al-Qaida to Iraqi government human rights abuses as well as an effort on the part of the coalition to spread democracy in the country and region, according to news reports. Since then, critics of the U.S. presence in Iraq have pushed for the withdrawal of American troops from the country, and the situation is headed in that direction. President Barack Obama announced in late February of this year an 18-month withdrawal window for "combat forces," leaving behind 30,000 to 50,00o troops "to advice and train Iraqi security forces and to provide intelligence and surveillance," according to McClatchy Newspapers. The goal to spread democracy is a noble one, and I certainly hope the investment of American troops and time the U.S. has devoted to Iraq is worth the while—that democracy does indeed flourish in the country and that a better society will emerge. Iraqi Prime Minister Nouri al-Maliki told FOX News in February this year he supports an accelerated U.S. troop pullout. There have been 110,600 violent deaths in Iraq as of April 2009 according to the Associated Press, and from 92,489 to 100,971 violent civilian deaths as a result of the conflict, as of June 2009, according to the Iraq Body Count project. Knowing the initial reasons for the war were not valid, and understanding the cynicism of many Americans as to the purpose of the U.S. presence in Iraq, it is my desire to see a good situation in Iraq as a result of our efforts. Granted, leaders may not have been honest about their intentions and there has been much controversy over the war since it began; however, right now we have American troops in Iraq working for a mission. So right now, instead of simply discussing how wrong it is that we are in Iraq, we as Americans need to support our troops, especially the combat troops during the time they have left there, as well as the troops who will remain, and hope that a better, safer society emergeS from the conflict over time.
The Bottom Line
September 1 2009
University takes part in national carpooling effort Nelson Solomon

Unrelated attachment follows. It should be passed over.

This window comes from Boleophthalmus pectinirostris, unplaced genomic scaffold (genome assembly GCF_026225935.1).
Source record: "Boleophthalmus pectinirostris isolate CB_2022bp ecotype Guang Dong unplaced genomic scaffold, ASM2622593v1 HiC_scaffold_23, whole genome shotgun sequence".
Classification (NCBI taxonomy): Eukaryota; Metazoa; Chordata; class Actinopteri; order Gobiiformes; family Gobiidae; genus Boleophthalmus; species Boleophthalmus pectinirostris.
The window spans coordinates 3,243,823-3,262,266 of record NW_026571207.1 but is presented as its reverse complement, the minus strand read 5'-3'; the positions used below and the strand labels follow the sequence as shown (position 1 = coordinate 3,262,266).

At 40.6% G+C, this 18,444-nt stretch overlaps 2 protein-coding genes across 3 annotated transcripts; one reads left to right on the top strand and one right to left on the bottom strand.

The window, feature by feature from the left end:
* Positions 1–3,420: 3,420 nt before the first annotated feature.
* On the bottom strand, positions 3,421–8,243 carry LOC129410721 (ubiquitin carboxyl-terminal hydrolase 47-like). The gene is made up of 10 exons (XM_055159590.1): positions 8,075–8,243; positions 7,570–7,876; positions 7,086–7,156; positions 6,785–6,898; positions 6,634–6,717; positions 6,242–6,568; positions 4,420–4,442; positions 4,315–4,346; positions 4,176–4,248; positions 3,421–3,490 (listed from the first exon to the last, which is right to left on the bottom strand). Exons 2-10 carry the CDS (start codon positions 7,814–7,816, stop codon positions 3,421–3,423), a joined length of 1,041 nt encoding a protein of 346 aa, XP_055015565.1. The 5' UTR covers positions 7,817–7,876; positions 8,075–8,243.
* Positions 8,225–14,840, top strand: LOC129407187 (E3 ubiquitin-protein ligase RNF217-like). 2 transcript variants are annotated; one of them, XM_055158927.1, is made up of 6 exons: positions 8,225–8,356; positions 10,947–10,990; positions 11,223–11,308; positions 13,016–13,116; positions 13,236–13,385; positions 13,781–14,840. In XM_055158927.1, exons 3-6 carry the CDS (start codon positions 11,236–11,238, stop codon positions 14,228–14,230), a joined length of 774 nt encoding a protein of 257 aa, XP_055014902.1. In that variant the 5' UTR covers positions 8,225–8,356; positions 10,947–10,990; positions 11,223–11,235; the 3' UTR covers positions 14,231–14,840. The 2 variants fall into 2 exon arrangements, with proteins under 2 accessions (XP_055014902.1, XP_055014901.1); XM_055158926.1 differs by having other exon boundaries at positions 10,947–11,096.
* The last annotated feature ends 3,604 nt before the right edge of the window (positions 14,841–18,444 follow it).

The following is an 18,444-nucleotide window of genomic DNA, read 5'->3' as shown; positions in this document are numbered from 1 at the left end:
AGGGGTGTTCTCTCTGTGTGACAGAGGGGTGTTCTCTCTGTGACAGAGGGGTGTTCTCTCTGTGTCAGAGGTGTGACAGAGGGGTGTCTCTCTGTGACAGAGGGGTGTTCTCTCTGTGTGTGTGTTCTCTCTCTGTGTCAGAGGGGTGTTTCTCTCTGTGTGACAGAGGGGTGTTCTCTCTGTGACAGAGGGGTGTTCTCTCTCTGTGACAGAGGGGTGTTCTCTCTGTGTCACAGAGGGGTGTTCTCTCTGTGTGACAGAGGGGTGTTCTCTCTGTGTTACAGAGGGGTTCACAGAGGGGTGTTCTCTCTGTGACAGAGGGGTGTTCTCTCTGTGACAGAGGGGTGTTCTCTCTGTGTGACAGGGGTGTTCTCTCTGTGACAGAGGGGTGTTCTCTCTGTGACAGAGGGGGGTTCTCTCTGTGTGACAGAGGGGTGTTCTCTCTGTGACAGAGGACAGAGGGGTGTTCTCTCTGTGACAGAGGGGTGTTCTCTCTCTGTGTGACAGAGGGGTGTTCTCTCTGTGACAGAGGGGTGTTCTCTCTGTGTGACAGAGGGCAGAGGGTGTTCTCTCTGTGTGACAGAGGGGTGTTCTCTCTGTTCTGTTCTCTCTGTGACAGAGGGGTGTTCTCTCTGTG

In an effort to stay among the greenest universities in America, UCO has decided to take part in the GreenRide program. The program is part of UCO Commuter Services' plan to reduce the amount of cars on campus and to reduce the university's contribution to pollution in the Edmond area. "A perceived parking problem, commuter disconnection from campus and a desire to do something good for the environment led the Office of Commuter Student Services and Transportation and Parking Services to invest in the Greenride Program," Nathan Box, coordinator of Commuter Student Services said. The program is available for off-campus commuters, including faculty, staff or students. Those interested can create an account at uco.greenride.com . "We thought if students could commute together, it would mean more parking spots would be available," Box said. "We also thought the system would be a great opportunity for commuter students to meet other students. That initial connection and contact is so important to getting students involved." "Finally, by removing vehicles from the road, we as a university are continuing to reduce our carbon footprint," he said. GreenRide is Ecology and Environment, Inc.'s award-winning ridesharing solution designed for developing successful alternative transportation programs such as carpooling, vanpooling, bike-to-work and park-and-ride, according to www.greenride. Photo illustration by Allison Rathgeber corn. GreenRide is being used by more than 55 customers in 22 states and internationally to offer trip reduction solutions to over 39 million people. The High Occupancy Vehicle (HOV) program for commuter students allows Ecology and Environment Inc. started a paper-based, trip-reduction program on carpoolers to park in the lot directly east of the Nigh University Center if the Earth Day in 1973, according to www.greenride.com . The purpose of the program was car holds more than one passenger. to decrease single occupant vehicle use, conserve fuel and reduce harmful air emismeet other students," Box said. sions. E & E's alternative transportation program continued to grow during the 1980s Box said this effort is "just one small part of Central's plan to reduce our carbon footthrough the 199os and received recognition from the U.S. EPA for its achievements, print and save our community money." including saving more than 25,000,000 driven miles. Box said that currently 225 individuals take part in the program. After creating an account, registered members of the service are able to search for "And as gas prices are once again inching upward, you might also look at the GreenRide other commuters in their area. By using this service, commuters can find others who program as a way to save on gas and make a new friend or two," he said. share their same schedules and who are from the same geographic area, allowing them to carpool and save on gas, according to UCO GreenRide's Web site. "We also thought the system would be a great opportunity for commuter students to